18 June 2014. The project coordinators will no longer be contributing to this project. Please have a look at Effort
, a mature unit test suite for EF based on the same principal as this project.Project Description
Unit test Entity Framework 4.3+ and confirm you have valid LINQ-to-Entities code without any need for a database connection.
I agreed with Ladislav Mrnka
* for a long time that you should _only_ use integration tests
with a live DB for LINQ-to-Entities queries because of the problems with distinction between LINQ-to-Objects (which will be used for any kind of mock DbContext) and LINQ-to-Entities.
Then I realized the problem is, we're mocking the wrong thing! We want a real DbContext
with all the EF stuff that goes with it to test our logic, we just don't want that context to depend on a real database. So what we really need to mock is the DbConnection
that the context uses internally to talk to a database.
Because we're using a real DbContext
, we cannot mock the internals directly, however, EF 4.3
supports a DefaultConnectionFactory
which creates the DbConnection
"The new configuration section allows you to specify a default connection factory that Code First should use to locate a database to use for a context. The default connection factory is only used when no connection string has been added to the configuration file for a context."
If we inject a factory which creates a fake connection before building our context, we can create a unit test of EF code which actually uses LINQ-to-Entities and no database! A couple of notes:
- EF relies on the DbProviderServices and DbProviderManifest to do a lot of the translation between EDM types and SQL types, among other important things. My code reflects onto the SqlProviderServices and SqlProviderManifest (declared Friend inside of SqlClient in System.Data.Entity.dll) to do this work. To make the code work for non-SQL db's, you'll have to do similar reflection for their client.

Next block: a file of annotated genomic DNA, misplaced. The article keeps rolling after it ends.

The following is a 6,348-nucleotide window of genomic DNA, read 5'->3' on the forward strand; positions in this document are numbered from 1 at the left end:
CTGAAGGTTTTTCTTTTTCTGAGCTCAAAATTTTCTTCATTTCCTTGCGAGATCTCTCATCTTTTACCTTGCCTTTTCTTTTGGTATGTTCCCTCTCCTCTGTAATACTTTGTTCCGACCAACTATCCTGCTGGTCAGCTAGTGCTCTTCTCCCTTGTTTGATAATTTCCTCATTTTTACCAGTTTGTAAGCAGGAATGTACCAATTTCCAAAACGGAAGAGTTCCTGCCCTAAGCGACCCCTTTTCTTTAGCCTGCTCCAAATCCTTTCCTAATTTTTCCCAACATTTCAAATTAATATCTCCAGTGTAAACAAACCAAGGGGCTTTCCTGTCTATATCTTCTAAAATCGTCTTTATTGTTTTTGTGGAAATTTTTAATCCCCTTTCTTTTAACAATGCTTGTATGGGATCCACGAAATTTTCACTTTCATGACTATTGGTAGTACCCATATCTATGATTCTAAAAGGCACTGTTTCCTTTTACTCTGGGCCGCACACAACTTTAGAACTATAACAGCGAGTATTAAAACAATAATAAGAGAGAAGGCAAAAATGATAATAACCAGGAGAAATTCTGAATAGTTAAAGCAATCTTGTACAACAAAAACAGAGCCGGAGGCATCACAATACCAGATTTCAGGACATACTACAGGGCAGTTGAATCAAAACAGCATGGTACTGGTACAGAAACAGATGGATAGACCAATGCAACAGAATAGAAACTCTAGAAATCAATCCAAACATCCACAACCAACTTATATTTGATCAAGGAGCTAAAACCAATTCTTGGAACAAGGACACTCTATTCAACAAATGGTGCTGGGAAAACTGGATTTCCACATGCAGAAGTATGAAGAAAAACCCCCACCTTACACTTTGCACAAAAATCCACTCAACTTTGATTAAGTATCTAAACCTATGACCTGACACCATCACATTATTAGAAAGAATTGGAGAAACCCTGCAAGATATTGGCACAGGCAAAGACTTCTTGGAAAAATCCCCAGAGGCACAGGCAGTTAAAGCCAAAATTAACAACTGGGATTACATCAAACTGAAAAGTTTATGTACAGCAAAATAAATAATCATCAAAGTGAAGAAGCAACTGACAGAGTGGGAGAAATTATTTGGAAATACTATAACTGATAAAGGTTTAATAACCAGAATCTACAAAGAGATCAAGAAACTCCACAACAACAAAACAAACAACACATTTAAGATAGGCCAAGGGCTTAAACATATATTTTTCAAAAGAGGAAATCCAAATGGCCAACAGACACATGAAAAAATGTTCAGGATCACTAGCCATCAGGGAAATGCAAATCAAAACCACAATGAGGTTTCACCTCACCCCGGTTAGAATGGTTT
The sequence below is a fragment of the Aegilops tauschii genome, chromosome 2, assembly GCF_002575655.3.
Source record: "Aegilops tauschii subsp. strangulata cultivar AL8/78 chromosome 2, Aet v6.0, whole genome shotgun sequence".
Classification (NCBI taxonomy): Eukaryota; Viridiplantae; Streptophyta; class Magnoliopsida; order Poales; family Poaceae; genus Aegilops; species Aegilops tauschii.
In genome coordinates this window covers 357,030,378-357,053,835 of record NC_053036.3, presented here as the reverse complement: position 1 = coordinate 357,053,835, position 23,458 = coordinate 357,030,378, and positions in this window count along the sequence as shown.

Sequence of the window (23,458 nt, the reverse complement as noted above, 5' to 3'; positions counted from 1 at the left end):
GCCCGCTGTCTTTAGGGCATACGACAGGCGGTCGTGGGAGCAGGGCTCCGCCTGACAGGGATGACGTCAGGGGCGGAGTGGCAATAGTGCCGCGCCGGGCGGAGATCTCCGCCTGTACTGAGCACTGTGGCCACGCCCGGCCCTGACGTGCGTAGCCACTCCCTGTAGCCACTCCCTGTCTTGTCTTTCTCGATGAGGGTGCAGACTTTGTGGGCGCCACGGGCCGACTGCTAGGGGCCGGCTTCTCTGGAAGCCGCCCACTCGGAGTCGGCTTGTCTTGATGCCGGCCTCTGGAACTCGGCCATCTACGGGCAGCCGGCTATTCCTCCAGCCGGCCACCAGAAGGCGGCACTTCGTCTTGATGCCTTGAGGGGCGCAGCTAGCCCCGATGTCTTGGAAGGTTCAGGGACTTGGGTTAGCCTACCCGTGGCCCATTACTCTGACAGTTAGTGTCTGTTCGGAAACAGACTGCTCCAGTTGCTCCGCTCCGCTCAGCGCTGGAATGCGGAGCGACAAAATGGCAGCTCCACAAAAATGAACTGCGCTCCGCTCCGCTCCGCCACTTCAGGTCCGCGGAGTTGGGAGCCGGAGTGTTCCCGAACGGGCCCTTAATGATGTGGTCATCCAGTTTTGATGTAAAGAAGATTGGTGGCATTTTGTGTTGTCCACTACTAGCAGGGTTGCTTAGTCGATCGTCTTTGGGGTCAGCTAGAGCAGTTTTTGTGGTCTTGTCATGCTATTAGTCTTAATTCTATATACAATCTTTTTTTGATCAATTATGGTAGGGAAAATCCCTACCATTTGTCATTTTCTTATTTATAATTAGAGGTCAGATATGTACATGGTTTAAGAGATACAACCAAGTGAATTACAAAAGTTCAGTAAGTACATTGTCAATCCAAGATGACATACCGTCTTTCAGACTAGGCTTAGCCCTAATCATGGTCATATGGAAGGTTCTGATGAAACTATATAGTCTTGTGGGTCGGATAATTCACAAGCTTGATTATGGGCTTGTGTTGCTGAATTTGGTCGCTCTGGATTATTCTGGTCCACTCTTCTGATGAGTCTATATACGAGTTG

- The default IDatabaseInitializer is CreateDatabaseIfNotExists. That requires a lot of extra mocking inside your DbConnection to "pretend" to create a database. To avoid this, I created a DoNotCreateDatabaseInitializer which does nothing in the InitializeDatabase method and reduced the mocking my fake conneciton needs.
- NOTE: Lots of well known .NET / EF developers subscribe to the integration testing only mentality, Ladislav just happens to be the most vocal AFAIK.
To use the project, just reference FakeDbConnection in your project and call FakeDbConnection.FakeConnectionConnectionFactory.RegisterFactory(Of YourContextType)()
before you create context object to test. You cannot verify data because we're not mocking the DB here, but you can verify the code makes valid SQL. Here's a full sample (in VB w/ NUnit):
Public Class YourTestClass
Public Sub Your_Test()
Dim context As New YourContextType("sql server year")
Dim actualData As IEnumerable(Of YourModelType) = context.YourModels.Where(Function(YourModel) YourModel.ID = 1)
'Assert we have a valid EF query
Assert.IsTrue(TypeOf actualData Is Entity.Infrastructure.DbQuery(Of YourModelType))
'Assert it can compile to valid SQL